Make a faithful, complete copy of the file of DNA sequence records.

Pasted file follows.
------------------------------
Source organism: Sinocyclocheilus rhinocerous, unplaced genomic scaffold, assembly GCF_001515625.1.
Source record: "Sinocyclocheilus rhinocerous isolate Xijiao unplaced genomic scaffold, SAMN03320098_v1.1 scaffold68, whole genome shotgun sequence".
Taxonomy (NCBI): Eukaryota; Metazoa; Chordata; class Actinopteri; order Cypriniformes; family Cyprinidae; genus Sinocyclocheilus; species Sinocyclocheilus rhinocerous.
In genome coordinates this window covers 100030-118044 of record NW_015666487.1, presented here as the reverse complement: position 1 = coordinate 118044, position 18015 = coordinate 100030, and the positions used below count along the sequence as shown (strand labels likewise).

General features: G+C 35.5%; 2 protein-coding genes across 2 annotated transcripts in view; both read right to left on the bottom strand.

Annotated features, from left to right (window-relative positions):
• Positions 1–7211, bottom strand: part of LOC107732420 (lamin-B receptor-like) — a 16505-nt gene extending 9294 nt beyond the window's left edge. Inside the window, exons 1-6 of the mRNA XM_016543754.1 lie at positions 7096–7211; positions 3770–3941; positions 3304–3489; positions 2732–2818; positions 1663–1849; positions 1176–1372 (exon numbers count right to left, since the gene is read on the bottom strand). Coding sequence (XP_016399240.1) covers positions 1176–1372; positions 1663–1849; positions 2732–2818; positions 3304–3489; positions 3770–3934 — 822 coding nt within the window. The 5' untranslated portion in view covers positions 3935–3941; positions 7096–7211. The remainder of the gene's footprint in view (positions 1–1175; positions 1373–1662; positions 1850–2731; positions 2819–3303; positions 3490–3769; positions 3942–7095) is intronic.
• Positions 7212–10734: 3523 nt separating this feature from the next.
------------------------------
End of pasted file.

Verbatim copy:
Source organism: Sinocyclocheilus rhinocerous, unplaced genomic scaffold, assembly GCF_001515625.1.
Source record: "Sinocyclocheilus rhinocerous isolate Xijiao unplaced genomic scaffold, SAMN03320098_v1.1 scaffold68, whole genome shotgun sequence".
Taxonomy (NCBI): Eukaryota; Metazoa; Chordata; class Actinopteri; order Cypriniformes; family Cyprinidae; genus Sinocyclocheilus; species Sinocyclocheilus rhinocerous.
In genome coordinates this window covers 100030-118044 of record NW_015666487.1, presented here as the reverse complement: position 1 = coordinate 118044, position 18015 = coordinate 100030, and the positions used below count along the sequence as shown (strand labels likewise).

General features: G+C 35.5%; 2 protein-coding genes across 2 annotated transcripts in view; both read right to left on the bottom strand.

Annotated features, from left to right (window-relative positions):
• Positions 1–7211, bottom strand: part of LOC107732420 (lamin-B receptor-like) — a 16505-nt gene extending 9294 nt beyond the window's left edge. Inside the window, exons 1-6 of the mRNA XM_016543754.1 lie at positions 7096–7211; positions 3770–3941; positions 3304–3489; positions 2732–2818; positions 1663–1849; positions 1176–1372 (exon numbers count right to left, since the gene is read on the bottom strand). Coding sequence (XP_016399240.1) covers positions 1176–1372; positions 1663–1849; positions 2732–2818; positions 3304–3489; positions 3770–3934 — 822 coding nt within the window. The 5' untranslated portion in view covers positions 3935–3941; positions 7096–7211. The remainder of the gene's footprint in view (positions 1–1175; positions 1373–1662; positions 1850–2731; positions 2819–3303; positions 3490–3769; positions 3942–7095) is intronic.
• Positions 7212–10734: 3523 nt separating this feature from the next.